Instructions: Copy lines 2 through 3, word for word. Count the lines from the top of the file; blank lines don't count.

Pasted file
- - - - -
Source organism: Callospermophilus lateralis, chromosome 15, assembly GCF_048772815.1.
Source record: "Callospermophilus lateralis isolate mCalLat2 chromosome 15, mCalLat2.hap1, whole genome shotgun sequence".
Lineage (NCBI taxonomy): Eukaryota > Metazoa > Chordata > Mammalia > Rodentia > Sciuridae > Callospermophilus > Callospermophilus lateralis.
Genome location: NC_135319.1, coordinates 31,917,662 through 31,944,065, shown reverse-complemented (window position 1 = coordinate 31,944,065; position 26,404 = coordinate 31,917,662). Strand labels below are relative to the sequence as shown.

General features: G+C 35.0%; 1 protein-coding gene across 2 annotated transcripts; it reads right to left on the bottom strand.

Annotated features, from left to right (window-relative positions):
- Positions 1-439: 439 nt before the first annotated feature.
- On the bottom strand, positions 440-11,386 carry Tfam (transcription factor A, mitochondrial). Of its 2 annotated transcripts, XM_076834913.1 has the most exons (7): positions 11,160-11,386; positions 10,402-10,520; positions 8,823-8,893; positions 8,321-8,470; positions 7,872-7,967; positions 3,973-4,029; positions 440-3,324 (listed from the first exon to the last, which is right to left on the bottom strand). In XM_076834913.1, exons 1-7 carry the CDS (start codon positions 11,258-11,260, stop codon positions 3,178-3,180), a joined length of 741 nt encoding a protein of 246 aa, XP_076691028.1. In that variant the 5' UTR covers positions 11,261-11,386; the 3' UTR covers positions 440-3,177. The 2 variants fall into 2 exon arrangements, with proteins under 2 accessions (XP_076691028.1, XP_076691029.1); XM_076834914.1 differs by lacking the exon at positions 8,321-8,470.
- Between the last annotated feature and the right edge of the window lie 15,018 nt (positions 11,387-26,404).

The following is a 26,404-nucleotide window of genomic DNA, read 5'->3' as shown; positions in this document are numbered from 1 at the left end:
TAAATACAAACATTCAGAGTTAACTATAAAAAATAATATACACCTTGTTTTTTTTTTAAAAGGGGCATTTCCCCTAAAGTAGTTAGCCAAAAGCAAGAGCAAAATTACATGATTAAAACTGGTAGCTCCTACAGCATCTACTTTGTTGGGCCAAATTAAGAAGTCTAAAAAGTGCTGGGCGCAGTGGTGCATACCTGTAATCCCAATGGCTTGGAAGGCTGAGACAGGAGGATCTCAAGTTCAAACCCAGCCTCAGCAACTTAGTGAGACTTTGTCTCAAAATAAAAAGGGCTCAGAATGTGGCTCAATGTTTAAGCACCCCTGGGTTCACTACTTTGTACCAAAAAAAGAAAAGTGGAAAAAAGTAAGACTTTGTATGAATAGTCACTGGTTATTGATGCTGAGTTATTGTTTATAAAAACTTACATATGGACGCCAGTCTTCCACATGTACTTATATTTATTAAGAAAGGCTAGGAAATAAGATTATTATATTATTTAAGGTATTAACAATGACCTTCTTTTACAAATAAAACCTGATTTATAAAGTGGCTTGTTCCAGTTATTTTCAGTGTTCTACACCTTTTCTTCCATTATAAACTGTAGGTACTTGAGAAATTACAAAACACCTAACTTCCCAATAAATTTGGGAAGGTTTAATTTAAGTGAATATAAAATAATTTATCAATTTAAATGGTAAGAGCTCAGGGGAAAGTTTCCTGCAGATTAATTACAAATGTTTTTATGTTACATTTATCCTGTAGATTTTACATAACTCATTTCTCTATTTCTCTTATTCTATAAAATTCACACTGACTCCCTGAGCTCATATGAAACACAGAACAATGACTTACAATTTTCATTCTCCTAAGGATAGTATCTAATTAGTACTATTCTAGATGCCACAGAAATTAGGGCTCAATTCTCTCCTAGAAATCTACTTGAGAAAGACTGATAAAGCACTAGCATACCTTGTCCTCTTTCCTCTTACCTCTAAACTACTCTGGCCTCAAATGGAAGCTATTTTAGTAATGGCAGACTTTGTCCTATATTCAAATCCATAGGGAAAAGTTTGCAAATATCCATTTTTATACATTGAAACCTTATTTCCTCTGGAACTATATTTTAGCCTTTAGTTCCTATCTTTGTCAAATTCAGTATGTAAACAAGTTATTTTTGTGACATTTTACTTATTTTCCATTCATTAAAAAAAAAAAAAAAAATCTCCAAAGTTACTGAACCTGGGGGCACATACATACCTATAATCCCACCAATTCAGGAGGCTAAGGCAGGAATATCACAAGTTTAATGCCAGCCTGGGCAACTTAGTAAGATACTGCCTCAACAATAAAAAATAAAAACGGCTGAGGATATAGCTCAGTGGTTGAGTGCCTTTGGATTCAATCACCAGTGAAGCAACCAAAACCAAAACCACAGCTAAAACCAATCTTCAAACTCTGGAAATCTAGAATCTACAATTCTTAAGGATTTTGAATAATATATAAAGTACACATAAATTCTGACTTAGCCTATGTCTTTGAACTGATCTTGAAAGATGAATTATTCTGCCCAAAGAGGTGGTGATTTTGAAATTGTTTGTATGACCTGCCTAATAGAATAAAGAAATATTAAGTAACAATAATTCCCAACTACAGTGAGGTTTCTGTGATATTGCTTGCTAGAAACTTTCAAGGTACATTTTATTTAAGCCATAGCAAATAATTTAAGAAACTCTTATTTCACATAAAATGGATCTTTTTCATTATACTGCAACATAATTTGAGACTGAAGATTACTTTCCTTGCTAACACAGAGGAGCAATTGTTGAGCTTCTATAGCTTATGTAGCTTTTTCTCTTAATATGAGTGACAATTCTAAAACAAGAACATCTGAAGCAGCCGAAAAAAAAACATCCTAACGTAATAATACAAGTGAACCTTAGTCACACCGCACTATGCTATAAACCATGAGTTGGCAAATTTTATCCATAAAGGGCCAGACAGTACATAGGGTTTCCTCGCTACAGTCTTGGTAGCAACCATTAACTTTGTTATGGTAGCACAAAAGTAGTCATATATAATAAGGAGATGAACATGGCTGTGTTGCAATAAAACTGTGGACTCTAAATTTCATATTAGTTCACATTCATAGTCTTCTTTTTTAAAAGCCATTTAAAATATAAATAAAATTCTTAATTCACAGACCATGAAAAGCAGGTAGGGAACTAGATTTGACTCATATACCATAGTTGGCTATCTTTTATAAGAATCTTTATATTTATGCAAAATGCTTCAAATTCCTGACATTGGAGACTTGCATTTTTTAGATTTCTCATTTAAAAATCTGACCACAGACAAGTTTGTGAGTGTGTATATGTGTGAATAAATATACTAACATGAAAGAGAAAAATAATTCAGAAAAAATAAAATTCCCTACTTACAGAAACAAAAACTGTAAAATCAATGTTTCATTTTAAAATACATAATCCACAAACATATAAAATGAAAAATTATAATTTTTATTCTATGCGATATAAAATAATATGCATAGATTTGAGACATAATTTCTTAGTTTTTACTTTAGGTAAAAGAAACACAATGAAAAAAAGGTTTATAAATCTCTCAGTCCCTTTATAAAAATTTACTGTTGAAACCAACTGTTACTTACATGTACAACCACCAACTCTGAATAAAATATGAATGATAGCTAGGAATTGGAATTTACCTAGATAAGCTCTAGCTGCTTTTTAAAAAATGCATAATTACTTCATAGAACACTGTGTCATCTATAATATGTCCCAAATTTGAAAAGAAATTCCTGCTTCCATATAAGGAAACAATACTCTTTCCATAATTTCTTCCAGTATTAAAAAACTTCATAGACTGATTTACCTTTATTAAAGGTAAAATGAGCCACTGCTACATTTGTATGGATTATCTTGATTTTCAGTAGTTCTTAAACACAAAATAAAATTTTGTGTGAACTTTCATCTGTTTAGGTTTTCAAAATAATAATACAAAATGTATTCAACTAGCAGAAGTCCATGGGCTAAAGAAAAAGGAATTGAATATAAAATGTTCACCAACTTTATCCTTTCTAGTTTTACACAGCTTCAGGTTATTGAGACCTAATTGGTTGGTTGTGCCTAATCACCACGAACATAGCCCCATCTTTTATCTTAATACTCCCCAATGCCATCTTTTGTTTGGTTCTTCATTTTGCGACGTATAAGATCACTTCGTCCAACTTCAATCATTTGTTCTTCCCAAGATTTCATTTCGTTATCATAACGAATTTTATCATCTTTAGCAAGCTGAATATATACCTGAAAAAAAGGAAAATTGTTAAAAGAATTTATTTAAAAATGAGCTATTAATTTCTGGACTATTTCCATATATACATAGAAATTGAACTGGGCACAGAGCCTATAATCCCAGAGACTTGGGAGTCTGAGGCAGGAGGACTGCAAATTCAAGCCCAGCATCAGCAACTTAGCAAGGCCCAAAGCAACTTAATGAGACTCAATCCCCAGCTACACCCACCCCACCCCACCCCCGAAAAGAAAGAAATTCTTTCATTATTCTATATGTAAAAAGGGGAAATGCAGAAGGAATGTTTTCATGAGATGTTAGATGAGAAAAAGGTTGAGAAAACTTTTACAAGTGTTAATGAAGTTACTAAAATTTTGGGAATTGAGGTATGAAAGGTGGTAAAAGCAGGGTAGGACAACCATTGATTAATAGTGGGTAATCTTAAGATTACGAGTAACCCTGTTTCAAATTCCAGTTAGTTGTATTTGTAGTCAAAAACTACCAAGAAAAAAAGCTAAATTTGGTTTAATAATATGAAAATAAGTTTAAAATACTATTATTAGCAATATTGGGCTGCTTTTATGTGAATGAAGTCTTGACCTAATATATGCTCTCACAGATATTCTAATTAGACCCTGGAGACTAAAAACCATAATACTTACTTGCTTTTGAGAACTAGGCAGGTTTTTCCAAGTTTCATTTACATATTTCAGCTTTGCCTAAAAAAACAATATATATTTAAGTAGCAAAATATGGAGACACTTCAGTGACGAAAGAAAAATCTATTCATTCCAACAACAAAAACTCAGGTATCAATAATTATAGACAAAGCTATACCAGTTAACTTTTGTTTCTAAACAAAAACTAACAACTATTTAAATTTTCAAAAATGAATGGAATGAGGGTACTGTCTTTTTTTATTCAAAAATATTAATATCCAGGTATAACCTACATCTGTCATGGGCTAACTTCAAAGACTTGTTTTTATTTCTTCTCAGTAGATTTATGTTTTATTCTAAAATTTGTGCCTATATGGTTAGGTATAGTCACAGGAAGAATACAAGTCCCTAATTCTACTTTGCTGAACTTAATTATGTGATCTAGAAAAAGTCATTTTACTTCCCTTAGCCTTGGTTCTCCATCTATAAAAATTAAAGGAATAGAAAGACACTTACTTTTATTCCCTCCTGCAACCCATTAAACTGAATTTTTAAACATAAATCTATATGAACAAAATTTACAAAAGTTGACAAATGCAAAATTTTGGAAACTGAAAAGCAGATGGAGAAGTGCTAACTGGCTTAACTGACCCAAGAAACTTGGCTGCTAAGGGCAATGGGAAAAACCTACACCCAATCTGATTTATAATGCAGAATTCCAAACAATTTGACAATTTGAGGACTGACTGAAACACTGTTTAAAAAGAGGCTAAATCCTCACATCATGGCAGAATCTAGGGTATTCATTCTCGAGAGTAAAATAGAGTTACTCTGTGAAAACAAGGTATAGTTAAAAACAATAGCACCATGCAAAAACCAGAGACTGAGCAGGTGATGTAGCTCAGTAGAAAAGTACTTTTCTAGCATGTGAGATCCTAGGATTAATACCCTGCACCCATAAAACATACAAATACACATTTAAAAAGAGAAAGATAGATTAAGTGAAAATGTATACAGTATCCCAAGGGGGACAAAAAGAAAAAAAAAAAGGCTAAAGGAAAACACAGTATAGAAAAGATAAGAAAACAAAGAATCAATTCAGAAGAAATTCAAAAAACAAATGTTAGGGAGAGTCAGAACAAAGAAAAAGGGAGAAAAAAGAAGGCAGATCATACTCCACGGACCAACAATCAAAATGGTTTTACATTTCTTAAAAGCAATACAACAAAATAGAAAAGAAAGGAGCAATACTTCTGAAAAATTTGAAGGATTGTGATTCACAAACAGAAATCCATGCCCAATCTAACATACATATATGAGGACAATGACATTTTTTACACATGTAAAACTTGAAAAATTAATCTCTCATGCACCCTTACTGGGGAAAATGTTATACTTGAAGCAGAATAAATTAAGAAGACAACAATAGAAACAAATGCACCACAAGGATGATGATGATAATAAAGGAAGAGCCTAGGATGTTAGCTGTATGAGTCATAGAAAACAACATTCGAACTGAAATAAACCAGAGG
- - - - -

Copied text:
Source record: "Callospermophilus lateralis isolate mCalLat2 chromosome 15, mCalLat2.hap1, whole genome shotgun sequence".
Lineage (NCBI taxonomy): Eukaryota > Metazoa > Chordata > Mammalia > Rodentia > Sciuridae > Callospermophilus > Callospermophilus lateralis.